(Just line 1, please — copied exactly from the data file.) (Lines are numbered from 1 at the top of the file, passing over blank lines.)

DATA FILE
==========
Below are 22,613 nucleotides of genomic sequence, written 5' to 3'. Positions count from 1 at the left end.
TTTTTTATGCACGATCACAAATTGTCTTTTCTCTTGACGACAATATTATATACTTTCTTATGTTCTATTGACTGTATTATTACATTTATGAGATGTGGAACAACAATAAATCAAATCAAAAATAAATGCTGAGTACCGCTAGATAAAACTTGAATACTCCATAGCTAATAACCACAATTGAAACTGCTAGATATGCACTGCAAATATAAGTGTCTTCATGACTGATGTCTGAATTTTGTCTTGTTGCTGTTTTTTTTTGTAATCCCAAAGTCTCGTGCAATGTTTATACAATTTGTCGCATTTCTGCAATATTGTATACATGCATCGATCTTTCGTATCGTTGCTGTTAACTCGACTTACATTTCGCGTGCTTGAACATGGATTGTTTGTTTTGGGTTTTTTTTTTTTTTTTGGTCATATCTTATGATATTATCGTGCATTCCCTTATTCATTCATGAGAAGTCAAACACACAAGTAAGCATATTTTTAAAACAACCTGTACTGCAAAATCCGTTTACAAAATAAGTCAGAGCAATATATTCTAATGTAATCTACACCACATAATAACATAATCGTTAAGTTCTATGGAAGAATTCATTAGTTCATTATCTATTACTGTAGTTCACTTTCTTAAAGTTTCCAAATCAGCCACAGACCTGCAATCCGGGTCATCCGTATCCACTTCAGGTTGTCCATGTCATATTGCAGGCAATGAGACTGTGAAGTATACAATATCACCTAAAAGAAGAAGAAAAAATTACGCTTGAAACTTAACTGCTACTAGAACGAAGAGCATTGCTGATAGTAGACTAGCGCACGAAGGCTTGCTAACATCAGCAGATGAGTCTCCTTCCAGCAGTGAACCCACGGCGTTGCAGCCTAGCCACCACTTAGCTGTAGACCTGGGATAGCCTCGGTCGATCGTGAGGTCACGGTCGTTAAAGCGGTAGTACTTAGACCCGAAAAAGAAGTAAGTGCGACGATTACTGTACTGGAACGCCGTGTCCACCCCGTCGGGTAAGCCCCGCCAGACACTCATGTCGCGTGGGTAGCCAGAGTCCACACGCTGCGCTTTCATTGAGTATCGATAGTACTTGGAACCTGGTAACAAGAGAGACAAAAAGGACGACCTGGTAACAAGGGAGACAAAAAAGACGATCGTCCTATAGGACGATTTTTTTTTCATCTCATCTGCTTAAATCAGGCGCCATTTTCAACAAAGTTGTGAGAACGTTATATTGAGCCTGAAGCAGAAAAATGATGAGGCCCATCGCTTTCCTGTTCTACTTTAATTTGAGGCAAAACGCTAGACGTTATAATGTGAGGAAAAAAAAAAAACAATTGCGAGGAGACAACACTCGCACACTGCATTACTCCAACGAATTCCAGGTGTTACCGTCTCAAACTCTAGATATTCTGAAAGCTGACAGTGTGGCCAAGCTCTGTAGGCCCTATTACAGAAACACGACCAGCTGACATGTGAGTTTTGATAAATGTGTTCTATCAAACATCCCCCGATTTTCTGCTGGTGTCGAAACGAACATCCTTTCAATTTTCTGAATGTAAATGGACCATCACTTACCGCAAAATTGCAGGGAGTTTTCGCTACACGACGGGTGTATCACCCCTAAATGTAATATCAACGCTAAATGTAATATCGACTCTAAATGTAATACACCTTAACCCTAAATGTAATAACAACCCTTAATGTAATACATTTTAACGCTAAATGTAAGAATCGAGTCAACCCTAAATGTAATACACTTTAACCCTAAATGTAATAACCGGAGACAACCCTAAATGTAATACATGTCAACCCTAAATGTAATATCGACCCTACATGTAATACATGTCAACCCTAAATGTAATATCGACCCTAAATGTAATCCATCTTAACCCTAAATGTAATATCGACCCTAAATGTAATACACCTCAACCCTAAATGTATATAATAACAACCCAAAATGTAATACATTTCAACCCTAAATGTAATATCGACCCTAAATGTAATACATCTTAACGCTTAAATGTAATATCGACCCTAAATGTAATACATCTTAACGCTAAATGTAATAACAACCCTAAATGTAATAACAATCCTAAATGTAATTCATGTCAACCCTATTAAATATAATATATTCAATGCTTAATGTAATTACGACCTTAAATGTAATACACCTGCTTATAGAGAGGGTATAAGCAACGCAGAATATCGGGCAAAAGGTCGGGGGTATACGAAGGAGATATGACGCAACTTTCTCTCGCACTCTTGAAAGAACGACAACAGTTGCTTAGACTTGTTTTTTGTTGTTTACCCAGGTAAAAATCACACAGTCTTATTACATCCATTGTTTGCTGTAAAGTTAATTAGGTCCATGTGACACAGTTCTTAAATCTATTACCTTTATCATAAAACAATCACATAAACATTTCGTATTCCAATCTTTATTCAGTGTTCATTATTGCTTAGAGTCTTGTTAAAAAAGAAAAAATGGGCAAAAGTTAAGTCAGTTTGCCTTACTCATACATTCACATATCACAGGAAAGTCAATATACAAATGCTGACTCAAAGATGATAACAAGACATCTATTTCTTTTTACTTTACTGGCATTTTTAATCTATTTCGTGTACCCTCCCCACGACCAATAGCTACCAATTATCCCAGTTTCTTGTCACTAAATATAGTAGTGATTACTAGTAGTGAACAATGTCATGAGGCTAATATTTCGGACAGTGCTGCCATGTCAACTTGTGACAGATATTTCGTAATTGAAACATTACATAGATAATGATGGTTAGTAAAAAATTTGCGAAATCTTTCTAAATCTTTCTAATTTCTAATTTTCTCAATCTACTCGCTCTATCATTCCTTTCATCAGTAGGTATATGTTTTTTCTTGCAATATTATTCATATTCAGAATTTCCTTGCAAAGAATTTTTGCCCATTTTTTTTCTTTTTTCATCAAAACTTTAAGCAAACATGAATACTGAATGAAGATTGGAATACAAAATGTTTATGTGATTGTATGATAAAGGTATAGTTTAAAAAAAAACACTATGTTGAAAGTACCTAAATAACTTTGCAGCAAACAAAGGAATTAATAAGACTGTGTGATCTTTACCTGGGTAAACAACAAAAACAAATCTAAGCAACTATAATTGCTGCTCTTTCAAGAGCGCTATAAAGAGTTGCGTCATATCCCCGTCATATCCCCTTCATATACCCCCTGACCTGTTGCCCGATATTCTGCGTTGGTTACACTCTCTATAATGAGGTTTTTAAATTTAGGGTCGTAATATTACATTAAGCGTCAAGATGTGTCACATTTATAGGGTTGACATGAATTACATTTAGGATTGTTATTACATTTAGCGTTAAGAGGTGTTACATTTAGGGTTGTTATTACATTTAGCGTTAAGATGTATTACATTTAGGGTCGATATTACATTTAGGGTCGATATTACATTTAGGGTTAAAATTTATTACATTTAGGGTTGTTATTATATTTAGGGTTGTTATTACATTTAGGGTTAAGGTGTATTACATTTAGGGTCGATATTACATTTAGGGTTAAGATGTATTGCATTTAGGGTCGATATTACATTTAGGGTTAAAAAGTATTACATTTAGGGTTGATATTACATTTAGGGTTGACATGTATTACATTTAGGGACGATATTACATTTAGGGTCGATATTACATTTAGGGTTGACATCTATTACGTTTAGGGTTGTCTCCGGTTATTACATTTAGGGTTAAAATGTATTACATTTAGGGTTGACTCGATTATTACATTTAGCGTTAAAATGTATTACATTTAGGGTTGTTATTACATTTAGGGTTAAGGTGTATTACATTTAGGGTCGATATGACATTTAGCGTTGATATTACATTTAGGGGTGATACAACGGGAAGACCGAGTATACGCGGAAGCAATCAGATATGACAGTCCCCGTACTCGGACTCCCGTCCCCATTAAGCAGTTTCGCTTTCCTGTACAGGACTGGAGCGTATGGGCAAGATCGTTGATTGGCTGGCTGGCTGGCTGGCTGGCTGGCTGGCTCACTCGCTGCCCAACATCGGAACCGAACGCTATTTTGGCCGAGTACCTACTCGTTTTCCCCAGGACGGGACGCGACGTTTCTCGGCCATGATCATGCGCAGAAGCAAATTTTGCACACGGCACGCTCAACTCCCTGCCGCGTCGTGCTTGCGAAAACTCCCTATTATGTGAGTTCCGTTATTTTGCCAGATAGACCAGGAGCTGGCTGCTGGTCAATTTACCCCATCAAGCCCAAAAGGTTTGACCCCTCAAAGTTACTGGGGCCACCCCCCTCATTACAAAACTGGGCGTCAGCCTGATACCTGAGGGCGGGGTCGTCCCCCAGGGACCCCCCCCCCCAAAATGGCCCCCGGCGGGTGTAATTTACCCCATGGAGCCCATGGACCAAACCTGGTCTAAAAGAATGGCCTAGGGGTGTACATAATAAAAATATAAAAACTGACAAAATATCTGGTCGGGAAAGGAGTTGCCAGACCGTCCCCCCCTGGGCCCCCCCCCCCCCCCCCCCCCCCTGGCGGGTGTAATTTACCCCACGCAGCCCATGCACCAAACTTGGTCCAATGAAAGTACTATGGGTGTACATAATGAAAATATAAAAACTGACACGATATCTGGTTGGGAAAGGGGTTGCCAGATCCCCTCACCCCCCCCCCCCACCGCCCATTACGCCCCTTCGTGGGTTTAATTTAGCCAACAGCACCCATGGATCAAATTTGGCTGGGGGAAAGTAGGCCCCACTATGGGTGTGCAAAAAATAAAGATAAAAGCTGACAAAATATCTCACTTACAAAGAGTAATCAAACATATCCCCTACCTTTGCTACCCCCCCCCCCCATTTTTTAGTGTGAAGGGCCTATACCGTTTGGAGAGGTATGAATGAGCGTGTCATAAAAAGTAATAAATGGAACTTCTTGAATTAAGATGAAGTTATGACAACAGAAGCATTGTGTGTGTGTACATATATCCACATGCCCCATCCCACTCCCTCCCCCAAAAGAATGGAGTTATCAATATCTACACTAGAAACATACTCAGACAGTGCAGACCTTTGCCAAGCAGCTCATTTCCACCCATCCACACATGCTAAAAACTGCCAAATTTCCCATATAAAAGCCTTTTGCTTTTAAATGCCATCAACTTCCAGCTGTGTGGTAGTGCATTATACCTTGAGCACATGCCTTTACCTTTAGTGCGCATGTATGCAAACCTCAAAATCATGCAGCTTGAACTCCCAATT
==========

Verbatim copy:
Below are 22,613 nucleotides of genomic sequence, written 5' to 3'. Positions count from 1 at the left end.